Image: Juan Carlos Lecompte
Fernando Vergara  /  AP
Juan Carlos Lecompte, husband of French-Colombian hostage Ingrid Betancourt, vows Wednesday to visit jungle villages to hunt for clues to her situation after the failure of a French-led effort to help her.
updated 4/9/2008 7:49:34 PM ET 2008-04-09T23:49:34

The husband of hostage Ingrid Betancourt vowed Wednesday to visit jungle villages to hunt for clues to her situation following the failure of a French-led effort to aid her.

"I want to talk to the people ... to see if she is alive or not, what her state of health is," Juan Carlos Lecompte said after he landed in San Jose del Guaviare, a steamy provincial capital in eastern Colombia.

Lecompte told reporters he would drive to outlying villages to seek information. He said he has not had any contact with the leftist rebels holding her.

There have been unconfirmed sightings of Betancourt in the area, where the rebels, far-right death squads and cocaine producers are common.

A citizen of both France and Colombia, Betancourt was campaigning for Colombia's presidency when she was kidnapped in 2002.

Former hostages who spent time with Betancourt say they believe she has hepatitis B and suffers from depression.

"Her physical condition is extremely weak and it's true that she suffers from liver problems. But we don't know if she has hepatitis," said her ex-husband, Fabrice Delloye, said in Paris on Wednesday.

Chances of a quick release seemed remote after leaders of the Revolutionary Armed Forces of Colombia, or FARC, rejected a medical mission led by France and including Switzerland and Spain that sought to treat and possibly rescue her.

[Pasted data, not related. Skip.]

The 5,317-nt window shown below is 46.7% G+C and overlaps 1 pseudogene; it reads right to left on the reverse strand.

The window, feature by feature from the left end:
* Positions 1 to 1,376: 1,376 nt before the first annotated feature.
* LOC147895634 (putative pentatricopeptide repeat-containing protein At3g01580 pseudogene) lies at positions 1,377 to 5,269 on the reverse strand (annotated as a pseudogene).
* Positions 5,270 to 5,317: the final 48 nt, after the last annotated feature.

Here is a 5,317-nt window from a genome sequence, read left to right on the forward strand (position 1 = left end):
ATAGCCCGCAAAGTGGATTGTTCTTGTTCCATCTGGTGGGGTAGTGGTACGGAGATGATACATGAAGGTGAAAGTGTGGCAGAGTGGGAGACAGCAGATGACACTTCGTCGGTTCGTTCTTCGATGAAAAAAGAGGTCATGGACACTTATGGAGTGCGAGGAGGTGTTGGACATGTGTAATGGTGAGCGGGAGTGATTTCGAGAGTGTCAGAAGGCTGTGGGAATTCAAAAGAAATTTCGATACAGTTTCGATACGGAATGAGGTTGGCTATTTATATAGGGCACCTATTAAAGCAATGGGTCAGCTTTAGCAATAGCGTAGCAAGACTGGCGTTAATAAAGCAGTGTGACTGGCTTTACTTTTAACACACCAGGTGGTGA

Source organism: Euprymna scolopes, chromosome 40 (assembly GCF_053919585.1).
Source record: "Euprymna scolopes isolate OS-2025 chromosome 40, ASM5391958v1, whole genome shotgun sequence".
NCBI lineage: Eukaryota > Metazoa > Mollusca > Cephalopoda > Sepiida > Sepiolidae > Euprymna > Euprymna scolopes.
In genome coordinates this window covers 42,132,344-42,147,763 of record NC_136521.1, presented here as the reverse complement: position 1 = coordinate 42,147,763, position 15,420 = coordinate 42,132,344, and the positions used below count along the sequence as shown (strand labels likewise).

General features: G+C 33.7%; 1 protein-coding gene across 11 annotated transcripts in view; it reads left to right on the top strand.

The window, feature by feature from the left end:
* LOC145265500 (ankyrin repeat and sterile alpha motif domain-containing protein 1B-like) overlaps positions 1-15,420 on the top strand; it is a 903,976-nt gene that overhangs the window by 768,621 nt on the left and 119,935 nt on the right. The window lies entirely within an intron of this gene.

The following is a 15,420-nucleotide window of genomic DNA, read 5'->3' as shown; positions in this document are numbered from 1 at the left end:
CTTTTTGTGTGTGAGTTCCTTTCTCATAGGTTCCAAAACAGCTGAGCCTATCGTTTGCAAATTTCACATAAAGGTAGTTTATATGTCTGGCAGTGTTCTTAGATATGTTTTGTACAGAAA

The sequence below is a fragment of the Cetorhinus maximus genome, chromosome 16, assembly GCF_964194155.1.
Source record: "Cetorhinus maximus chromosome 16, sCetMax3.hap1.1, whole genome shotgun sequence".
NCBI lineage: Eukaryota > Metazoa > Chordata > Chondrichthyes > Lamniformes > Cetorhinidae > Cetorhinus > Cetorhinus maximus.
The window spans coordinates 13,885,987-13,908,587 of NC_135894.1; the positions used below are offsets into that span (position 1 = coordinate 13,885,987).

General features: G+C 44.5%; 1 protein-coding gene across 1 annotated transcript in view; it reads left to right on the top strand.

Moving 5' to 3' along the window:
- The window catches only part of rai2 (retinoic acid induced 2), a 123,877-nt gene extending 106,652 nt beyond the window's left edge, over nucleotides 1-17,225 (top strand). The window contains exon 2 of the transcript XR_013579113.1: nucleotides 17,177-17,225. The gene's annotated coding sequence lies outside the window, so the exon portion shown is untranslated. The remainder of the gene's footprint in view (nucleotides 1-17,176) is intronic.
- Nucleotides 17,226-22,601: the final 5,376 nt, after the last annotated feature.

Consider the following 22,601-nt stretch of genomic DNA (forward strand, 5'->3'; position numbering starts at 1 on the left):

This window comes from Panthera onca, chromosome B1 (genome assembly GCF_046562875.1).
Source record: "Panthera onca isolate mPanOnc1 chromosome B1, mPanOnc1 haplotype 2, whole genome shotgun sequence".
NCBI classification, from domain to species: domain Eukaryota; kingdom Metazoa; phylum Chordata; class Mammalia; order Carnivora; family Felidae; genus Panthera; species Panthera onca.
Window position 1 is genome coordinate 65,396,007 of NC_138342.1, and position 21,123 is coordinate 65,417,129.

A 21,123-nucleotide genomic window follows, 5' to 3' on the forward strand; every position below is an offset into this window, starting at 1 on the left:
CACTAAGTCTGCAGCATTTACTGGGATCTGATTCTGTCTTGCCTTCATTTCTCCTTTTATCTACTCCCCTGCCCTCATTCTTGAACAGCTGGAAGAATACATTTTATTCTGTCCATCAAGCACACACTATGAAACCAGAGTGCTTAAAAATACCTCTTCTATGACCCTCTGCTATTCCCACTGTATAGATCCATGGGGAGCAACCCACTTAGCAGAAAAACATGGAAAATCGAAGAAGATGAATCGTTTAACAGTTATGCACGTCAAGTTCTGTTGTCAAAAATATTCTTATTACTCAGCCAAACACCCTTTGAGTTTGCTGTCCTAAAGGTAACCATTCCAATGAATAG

Image: Ingrid Betancourt
Handout via EPA file
Ingrid Betancourt, 46, holds dual French-Colombian citizenship and is the most high-profile hostage held by FARC. She was kidnapped in February 2002 and is reported to be very ill.
The French jet that brought the mission to Colombia took off from Bogota on Wednesday, headed to the French Caribbean territory of Martinique. It had arrived in the Colombian capital on Thursday.

In a statement posted on the Internet on Tuesday, the FARC said it would not unilaterally release hostages and would only exchange Betancourt and other captives for rebels imprisoned in Colombia and the U.S.

The FARC insists that President Alvaro Uribe demilitarize jungle zones in southwestern Colombia where the two sides could hold talks and eventually swap prisoners for hostages. Uribe has been equally insistent that he will not do so.

French Foreign Minister Bernard Kouchner said Paris will not abandon efforts to free Betancourt and that he planned to travel to the region soon.

Copyright 2008 The Associated Press. All rights reserved. This material may not be published, broadcast, rewritten or redistributed.

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